In order to analyze the phylogenetic organization of the Hsf families, a phylogenetic analysis of 25 maize Hsfs, 25 rice Hsfs (OsHsfs) and 21 Arabidopsis Hsfs (AtHsfs) was performed by generating a phylogenetic tree (Figure 5). The OsHsf and AtHsf protein sequences were downloaded from the rice genome annotation (TIGR) [23] and the Arabidopsis Information Resources (TAIR) [24]. All Hsfs fell broadly into three major classes: classes A, B and C, with well-supported bootstrap values, which included representative genes of maize, rice and Arabidopsis besides AtHsf-08 (HsfC1). In this study, class A was further subdivided into ten subclasses according to their bootstrap values and phylogenetic relationship, designated as A1, A2, A3, A4, A5, A6, A7, A8, A9 and A10. In our analysis, AtHsf-21 (A9 by annotation) did not cluster with subclass A9 but was grouped into subclass A8. In addition, AtHsf-04 (A2 by annotation) and AtHsf-08 (C1 by annotation) were not classed in the Hsf subclass A2 and class C respectively. Moreover, ZmHsf-10, ZmHsf-23, OsHsf-01 and OsHsf-17 constituted subclass A10 clade. The motif distribution analyzed by MEME was also indicated in Figure 4, which was basically consistent with the phylogenetic analysis. The members of the same subclass usually share several class- and group-specific conserved motifs in addition to the Hsf DBD, HR-A/B region, and NLS domain. Putative orthologous proteins were also identified in the tree, including, for example, ZmHsf-17 and OsHsf-18, ZmHsf-07 and OsHsf-22.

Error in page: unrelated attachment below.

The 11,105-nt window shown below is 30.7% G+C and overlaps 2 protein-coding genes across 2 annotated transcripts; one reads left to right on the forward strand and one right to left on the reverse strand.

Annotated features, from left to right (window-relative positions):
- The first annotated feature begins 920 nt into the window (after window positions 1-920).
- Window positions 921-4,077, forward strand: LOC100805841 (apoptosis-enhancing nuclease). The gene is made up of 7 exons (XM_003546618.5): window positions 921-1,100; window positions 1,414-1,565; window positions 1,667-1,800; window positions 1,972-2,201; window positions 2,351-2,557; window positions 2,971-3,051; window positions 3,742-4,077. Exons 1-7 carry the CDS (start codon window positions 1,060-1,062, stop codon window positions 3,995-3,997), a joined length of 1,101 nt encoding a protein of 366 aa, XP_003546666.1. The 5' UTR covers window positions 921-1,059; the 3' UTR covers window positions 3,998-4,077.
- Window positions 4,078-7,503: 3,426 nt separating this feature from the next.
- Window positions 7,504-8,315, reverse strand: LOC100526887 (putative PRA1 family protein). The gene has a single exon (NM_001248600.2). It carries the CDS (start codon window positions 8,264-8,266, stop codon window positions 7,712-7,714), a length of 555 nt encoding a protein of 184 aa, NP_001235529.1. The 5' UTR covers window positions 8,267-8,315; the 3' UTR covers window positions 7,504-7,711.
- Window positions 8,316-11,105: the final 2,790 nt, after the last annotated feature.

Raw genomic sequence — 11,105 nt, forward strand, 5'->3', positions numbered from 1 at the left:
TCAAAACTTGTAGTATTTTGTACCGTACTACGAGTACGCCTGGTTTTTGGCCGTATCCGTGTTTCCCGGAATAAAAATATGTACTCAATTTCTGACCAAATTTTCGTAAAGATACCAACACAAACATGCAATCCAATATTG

thumbnailFigure 5. Neighbor-joining phylogenetic tree of the Hsf members. The phylogenetic tree, constructed with MEGA4.0, has been generated on the basis of the amino acid sequences of the N-terminal domains of Hsfs including the DNA-binding domain, the HR-A/B region and parts of the linker between both two regions. ScHsf1 was set as the outgroup. Hsf proteins are divided into twelve groups (A1, A2, A3, A4, A5, A6, A7, A8, A9, A10, B, C) based on previous research [4] and high bootstrap values (>50). The contents in brackets are corresponding Hsf annotations. Branches of members belonging to class A subclasses are represented by black lines, branches of members belonging to class B are represented with blue lines, and branches of members belonging to class C are represented with red lines. The abbreviations of species names are as follows: Zm, Zea mays; Os, Oryza; At, Arabidopsis thaliana.

Hsf gene duplications in the maize genome

The potential mechanisms involved in the evolution of the maize Hsf gene family were elucidated by analyzing the duplication events that may have occurred during maize genome evolution. Nine total duplicated gene pairs of the 25 maize heat shock factors were identified, including eight segmental duplication events between chromosomes (e.g. ZmHsf-08 and ZmHsf-18, ZmHsf-09 and ZmHsf-21) as well as one duplication event within the same chromosome (ZmHsf-01 and ZmHsf-04) linked with lines (Figure 1). ZmHsf-11 participated in two duplication events with ZmHsf-03 and ZmHsf-19 and each of these three genes belonged to class B. Chromosome 10 was not involved in any duplication events.